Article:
As far as insulation goes, it depends on your temps and typical humidity inside. Given your temperatures, the water tubes will probably be fine with 3/8" wall insulation. Make sure you size it appropriately for the outside diameter of your tubing. For 0C and above applications with <50% RH, you don't need to use thick walls.

    For socket insulation, I am less experienced. Although, eraser material is somewhat dense compared to insulation materials and will transmit heat moreso than the insulation. Though, its less messy than trying to use a foam insulation (polyurethane), I don't like the idea of using it for a 24/7 rig. I'm sure people have, I just don't like the idea.

    Dielectric grease is what I would use for any gap coverage in your socket. Using any type of petroleum grease is not a good idea on silicone or plastics. Dielectric grease is designed to protect electrical connections from things like moisture; that is why you use it on your spark plug wire connections and coils in your car; not to mention battery connections. It prevents corrosion of the surfaces as well. Petroleum makes a snack out of it in the long term. There's no excuse not to use D.G. in my book.

    I would personally favor the usage of foam insulation at the lowest level. Then I'd be using the Expanded Elastomeric insulation sheets to cover the rest. I'd use thicker wall for the pads just to be save and use a proper adhesive to join the layers. I would build a little "bowl of sorts and fill it well with the P.U. foam. There are different grades of the stuff. It has excellent insulation properties. You just have to make sure you fill all gaps.

    That's just one way to do it though. I am sure others have different ideas.

    However, I would consider Dielectric Grease MANDATORY. I would not use less than 3/8" wall insulation on the tubing. Finally, on the back side of the motherboard, an insulation pad with a low power pad heater just for safety. It isn't really necessary to use a heater if you have insulated well and don't get too cold, but its good insurance.
    Stewie, awesome stuff thank you bro! This is exactly the information I was looking for.

    As far as adding glycol to the water I was ahead of you. I actually went down to home depot and picked up a bottle of propylene glycol at was a to find by the way since nobody knew what the heck that was let alone where it was in the store.

    Yeah I was thinking about 20% glycol myself, glad to hear I was on the right track.

    Honestly I have no idea how low the temps will get. I'll try to provide more information as I work on it more that way more experienced members can shed some light.

    What I'm working on is a old juicer type unit with a stainless steel water evaporator. Here is a picture the only one I have at the moment, but the evap is on the right there is very well constructed even though is an older machine. I ran everything before I started taking it apart and recovering the refrigerant before cutting the copper lines and everything was running well.



    I know it looks dirty I'll be taking everything apart and cleaning it thoroughly before I start brazing anything back together.

    The unit looked similar to this one before I started taking it apart.



    Since I will be mixing copper with the stainless steel what corrosion inhibitor do you recommend I use?

    The unit has a Danfoss 1/4 HP compressor based on my findings and calculations this compressor should be enough for 186 Watts right I'm not sure if I'm thinking about this in the right way since I'll be chilling the water in to a small reservoir and then running the chilled water loop in to the waterblock.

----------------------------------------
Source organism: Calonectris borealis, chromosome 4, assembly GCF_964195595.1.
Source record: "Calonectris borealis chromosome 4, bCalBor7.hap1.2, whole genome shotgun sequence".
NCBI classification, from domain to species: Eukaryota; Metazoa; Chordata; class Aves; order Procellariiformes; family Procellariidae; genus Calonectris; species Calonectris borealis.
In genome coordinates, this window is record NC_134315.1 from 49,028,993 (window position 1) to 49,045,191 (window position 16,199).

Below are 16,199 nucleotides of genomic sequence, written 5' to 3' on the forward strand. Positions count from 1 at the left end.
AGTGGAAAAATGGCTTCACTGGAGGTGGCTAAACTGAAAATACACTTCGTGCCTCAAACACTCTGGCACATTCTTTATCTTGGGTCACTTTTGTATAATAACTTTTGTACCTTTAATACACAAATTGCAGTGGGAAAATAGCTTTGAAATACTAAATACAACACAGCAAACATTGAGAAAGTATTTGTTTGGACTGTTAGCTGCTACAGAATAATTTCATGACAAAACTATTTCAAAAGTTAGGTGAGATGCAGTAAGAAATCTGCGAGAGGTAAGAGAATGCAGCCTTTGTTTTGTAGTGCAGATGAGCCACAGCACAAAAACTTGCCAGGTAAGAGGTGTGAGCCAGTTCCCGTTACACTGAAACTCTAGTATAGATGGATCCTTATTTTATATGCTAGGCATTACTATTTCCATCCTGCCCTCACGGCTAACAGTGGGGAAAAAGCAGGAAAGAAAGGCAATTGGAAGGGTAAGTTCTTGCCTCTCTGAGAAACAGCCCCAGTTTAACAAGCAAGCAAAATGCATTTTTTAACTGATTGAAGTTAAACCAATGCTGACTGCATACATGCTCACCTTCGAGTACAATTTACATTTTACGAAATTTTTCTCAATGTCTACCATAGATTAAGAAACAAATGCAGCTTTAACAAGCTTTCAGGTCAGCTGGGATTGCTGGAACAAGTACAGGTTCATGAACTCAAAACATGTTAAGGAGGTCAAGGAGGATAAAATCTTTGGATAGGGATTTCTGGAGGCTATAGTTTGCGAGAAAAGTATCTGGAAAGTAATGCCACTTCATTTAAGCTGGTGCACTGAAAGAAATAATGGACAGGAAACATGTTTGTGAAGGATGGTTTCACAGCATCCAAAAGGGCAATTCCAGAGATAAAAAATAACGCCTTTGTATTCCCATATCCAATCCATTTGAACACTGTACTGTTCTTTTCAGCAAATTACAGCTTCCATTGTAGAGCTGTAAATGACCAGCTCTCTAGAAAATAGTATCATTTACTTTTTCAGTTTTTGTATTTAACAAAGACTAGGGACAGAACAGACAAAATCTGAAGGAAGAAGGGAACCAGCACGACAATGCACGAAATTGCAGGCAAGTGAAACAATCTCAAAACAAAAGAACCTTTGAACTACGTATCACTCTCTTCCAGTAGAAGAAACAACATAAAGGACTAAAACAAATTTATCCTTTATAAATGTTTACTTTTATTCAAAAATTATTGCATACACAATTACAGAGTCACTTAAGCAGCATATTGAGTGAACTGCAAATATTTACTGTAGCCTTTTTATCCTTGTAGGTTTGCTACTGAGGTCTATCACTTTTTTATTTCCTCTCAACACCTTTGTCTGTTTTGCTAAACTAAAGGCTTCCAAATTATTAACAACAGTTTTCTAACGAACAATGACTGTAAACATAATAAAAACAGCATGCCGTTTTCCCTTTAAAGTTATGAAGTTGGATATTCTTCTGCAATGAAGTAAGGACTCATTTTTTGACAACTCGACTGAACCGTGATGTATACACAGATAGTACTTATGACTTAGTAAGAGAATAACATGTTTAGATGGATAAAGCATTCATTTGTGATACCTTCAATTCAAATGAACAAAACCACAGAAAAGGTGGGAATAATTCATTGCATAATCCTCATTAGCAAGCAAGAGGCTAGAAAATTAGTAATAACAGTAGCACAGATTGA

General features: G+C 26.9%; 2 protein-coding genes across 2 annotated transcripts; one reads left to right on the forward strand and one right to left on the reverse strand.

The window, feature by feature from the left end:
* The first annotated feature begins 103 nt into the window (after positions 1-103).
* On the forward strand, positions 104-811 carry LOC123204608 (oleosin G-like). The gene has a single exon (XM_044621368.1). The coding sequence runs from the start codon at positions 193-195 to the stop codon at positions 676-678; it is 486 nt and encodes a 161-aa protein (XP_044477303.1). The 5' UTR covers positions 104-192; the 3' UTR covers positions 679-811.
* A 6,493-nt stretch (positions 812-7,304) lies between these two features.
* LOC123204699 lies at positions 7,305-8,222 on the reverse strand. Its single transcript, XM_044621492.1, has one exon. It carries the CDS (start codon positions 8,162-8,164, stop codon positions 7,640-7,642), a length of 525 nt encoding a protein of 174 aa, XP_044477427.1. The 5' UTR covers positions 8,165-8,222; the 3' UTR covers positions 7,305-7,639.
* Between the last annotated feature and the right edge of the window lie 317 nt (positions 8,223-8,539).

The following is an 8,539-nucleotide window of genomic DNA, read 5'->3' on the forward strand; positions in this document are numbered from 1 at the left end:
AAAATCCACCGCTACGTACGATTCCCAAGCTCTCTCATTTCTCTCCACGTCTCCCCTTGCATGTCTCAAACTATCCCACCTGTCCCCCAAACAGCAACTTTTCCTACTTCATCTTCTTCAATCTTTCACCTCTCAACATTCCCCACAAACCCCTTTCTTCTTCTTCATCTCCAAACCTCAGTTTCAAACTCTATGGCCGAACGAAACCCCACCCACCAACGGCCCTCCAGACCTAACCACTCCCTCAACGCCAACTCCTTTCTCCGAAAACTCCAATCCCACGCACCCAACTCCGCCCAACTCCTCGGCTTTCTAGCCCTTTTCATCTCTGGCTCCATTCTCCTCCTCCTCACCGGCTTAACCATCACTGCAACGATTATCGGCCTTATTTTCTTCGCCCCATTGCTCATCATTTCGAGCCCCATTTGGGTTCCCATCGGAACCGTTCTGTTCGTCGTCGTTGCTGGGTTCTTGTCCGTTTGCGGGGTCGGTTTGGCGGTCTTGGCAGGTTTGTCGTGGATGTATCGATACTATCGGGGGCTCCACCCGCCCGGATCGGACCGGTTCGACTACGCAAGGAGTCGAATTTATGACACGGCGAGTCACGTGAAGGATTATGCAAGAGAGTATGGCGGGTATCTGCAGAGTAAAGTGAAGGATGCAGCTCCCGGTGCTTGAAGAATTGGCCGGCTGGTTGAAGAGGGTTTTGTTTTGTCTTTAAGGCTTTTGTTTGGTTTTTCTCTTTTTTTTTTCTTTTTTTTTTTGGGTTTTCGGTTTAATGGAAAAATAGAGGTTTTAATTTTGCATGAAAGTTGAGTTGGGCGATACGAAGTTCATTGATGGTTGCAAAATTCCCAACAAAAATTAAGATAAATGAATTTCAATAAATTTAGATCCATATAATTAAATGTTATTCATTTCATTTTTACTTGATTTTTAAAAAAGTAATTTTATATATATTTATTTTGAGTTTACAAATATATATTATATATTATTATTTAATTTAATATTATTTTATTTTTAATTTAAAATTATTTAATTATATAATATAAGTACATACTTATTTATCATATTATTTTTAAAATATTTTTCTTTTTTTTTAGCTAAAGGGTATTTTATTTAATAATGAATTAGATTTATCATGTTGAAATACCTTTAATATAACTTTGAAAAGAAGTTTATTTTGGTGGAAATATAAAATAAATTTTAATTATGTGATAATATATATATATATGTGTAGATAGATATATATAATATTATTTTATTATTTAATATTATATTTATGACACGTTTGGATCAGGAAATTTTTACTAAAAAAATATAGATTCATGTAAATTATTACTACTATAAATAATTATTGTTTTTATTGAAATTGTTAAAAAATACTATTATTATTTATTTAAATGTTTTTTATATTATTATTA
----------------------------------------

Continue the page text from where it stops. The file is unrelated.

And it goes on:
Now on the subject of insulating the actual motherboard. I picked up some liquid tape I was going to cover the motherboard socket area front and back with it and then use 10mm neoprene around the socket. Do you suggest I go with dielectric grease and neoprene instead on both front and back? have you ever used the liquid tape stuff? I would much rather go with what works best and since I have zero experience on the subject I'm really interested to hear what you have to say.

    Thanks so much again for all the great info.

  9. #9
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    I would first get it up and running and see how far down you can get it to pull before installing the chilled loop to the computer.

    That way you can have a base line.
    Regards, Stew.....

    - This message brought to you by Frank Lee E. Snutz

  10. #10
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    Yep, that's the plan. I'll keep you posted.

    Thanks again Stewie.

  11. #11
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    OK I got the water chiller up and running. I have started to insulate the board as well I will take pictures and post later. I decided to go with liquid tape and some armaflex type material to layer on the waterblock and the cpu socket area. The glycol solution is only getting down to about 27F to 28F so I think my decision on insulation is good enough.

    I also have a lot of insulating to do on the water chiller itself which I will be working on soon and will update the thread later.

    Here is a video of the chiller up and running not on the board yet, but going through the waterblock.

    Last edited by limpkorn; 08-24-2013 at 03:44 AM.

  12. #12
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    go here for good information on insulation (it's a sticky in the vapor phase change section of the cooling sub-forums). lots of good information (that also pertains to chillers) if you want to go sub-ambient or sub-zero!!
    i7 3930@4.5GHz (EK Supreme HF), GTX690@1.2GHz (Koolance NX-690), 128G 4M + 2x128G 4M raid 0, Silverstone TJ07, Custom Enclosure w/MoRa, 18x GT AP-31, 401X2 dual PMP-400


  13. #13
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    I placed an order for some Rubber Eraser. I think I'm definitely going to go with that. I went ahead and insulated the waterblock and tubing already.

    Check it out!


  14. #14
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    So I'm going with kneaded rubber eraser, should I be adding some in the middle of the socket where the caps are as well or should I be using strictly dielectric grease for that area?